directed mental health services in Orange County, Calif., jails from
1987 through last year.
While Orange County's population of nearly 3 million is about the size
of the Denver metro area, just seven inmates have killed themselves in
Orange County jails during the past 12 years.
Smith said he thinks even those could have been prevented.
By comparison, in metro-area jails, 40 inmates, more than five times as
many, have taken their lives during the same period.
Jefferson County Jail this year had four inmate suicides. Prior to 2005,
the jail had not seen a suicide since 1998 and never had had more than
two in a year.
"We don't want one; we're not happy with four," Tallman said.
Jefferson County jail officials will fly to Orange County next month, in
part to search for answers about how they might have prevented this
Some clues can be found in the reports generated after the jail deaths.
On the evening that she killed herself, Jefferson County inmate Sandy
Hurtado told a nurse she didn't want to take her medication because she
wouldn't "be here anyway."
This concerned jail officials. The 20-year-old had been on and off
suicide watch since she was arrested four months earlier for threatening
to kill federal officers and trying to blow up a federally owned
Authorities had taken Hurtado off suicide watch that morning. And
despite her statement to the nurse, they decided against putting her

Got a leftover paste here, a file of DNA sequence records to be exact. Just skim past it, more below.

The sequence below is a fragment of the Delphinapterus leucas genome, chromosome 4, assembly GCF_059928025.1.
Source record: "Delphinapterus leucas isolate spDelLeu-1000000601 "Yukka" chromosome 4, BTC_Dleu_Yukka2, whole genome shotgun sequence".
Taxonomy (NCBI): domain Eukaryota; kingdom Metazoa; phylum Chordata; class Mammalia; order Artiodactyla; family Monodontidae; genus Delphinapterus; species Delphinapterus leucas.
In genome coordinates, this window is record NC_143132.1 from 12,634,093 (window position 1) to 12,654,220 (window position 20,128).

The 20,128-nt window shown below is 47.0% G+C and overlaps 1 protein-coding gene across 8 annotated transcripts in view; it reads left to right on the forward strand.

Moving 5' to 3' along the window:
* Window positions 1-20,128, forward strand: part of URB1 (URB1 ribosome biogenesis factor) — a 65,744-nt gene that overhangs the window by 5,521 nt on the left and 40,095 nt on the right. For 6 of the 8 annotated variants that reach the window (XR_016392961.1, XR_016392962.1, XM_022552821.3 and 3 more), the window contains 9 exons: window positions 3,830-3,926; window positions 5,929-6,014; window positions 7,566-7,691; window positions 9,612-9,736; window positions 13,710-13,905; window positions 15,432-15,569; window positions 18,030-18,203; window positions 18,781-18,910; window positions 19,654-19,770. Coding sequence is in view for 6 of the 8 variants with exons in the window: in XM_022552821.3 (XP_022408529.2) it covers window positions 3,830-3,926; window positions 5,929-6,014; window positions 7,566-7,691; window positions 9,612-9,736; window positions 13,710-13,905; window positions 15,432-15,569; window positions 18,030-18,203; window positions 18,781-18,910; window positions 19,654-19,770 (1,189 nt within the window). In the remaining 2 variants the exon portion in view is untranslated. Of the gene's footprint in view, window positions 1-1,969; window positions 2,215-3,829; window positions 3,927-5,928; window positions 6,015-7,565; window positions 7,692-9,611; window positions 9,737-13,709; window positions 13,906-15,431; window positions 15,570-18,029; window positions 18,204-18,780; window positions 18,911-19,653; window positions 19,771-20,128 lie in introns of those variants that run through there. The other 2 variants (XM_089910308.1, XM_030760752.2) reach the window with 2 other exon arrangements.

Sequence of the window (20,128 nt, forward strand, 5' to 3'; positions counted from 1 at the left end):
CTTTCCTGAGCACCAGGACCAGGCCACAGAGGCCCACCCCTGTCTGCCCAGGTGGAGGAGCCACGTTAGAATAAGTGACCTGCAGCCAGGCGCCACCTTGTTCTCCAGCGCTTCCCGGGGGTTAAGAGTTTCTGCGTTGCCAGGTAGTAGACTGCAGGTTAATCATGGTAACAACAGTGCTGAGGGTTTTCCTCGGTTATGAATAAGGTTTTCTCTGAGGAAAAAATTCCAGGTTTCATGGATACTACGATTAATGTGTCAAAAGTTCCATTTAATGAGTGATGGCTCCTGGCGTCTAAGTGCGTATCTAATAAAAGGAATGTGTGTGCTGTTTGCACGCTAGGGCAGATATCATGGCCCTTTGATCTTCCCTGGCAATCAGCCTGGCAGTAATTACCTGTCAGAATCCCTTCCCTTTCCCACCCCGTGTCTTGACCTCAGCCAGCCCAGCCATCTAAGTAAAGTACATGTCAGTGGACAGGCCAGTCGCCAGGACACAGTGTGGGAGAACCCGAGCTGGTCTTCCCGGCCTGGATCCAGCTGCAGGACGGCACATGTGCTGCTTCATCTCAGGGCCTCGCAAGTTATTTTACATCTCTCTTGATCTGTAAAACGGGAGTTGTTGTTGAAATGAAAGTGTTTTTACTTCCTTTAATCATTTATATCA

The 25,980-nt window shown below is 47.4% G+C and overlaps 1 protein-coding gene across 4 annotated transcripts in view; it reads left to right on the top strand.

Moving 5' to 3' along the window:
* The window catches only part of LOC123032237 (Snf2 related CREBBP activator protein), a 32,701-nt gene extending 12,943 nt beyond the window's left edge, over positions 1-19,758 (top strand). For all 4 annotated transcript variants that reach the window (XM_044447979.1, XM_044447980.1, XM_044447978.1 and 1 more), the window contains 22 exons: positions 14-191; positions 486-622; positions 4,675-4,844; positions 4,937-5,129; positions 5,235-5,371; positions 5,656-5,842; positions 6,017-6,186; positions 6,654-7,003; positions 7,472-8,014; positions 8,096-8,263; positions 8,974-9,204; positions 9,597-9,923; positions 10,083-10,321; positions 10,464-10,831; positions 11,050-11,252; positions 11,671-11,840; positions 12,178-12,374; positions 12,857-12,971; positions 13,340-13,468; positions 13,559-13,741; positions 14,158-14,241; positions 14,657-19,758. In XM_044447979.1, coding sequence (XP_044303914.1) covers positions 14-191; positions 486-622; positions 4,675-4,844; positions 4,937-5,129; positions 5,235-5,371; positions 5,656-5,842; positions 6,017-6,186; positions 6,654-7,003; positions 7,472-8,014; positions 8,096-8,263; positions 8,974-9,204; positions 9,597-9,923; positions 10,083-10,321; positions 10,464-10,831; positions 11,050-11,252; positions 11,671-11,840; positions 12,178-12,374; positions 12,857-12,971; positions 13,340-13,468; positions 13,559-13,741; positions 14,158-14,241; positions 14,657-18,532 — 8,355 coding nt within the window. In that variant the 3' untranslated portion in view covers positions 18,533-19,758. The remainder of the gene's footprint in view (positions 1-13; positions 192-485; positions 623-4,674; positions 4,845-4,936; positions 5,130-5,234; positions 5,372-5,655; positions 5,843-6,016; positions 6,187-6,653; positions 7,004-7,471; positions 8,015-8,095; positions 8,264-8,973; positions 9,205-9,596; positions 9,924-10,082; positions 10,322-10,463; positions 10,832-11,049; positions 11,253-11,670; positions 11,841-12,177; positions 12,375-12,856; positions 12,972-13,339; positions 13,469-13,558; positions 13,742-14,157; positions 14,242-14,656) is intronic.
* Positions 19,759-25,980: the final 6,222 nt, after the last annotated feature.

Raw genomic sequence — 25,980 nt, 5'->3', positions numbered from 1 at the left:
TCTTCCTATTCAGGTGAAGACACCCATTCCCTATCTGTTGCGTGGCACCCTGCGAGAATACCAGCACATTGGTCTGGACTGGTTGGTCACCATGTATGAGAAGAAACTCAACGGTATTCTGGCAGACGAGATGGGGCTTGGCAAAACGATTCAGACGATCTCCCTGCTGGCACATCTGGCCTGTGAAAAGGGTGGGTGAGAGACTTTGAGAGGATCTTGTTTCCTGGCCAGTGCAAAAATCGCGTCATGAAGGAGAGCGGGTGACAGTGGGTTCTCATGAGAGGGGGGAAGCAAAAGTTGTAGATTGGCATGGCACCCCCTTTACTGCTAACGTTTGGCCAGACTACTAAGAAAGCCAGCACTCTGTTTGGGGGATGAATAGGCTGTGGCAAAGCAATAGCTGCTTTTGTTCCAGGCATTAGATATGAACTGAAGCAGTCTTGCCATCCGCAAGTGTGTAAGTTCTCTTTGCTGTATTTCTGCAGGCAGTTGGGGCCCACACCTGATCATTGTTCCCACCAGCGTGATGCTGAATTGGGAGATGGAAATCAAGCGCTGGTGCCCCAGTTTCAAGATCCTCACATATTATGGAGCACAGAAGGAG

"Every day in our jail I think we have someone who is talking about
ending their own lives," Tallman said. "How do you know which ones are
just talking and which ones are not?"
Hurtado had kicked her cell door and screamed herself to sleep many
nights. She even had been found with ligature marks around her neck.
One thing that made this day different, however, was that she had
received legal papers informing her she faced additional charges.
That night, after Hurtado told the nurse that she wouldn't "be here
anyway," the nurse "asked what she meant by that," according to police
reports. Hurtado said, "Nothing."
The nurse then asked Hurtado twice if she was planning to hurt herself.
Deputy Thomas Saggau, who was with the nurse, asked Hurtado the same
question a third time.
"Hurtado looked directly at me and said, 'No, I am not going to hurt
myself.' " Saggau wrote in his report.
Saggau and the nurse conferred with each other and agreed that "Hurtado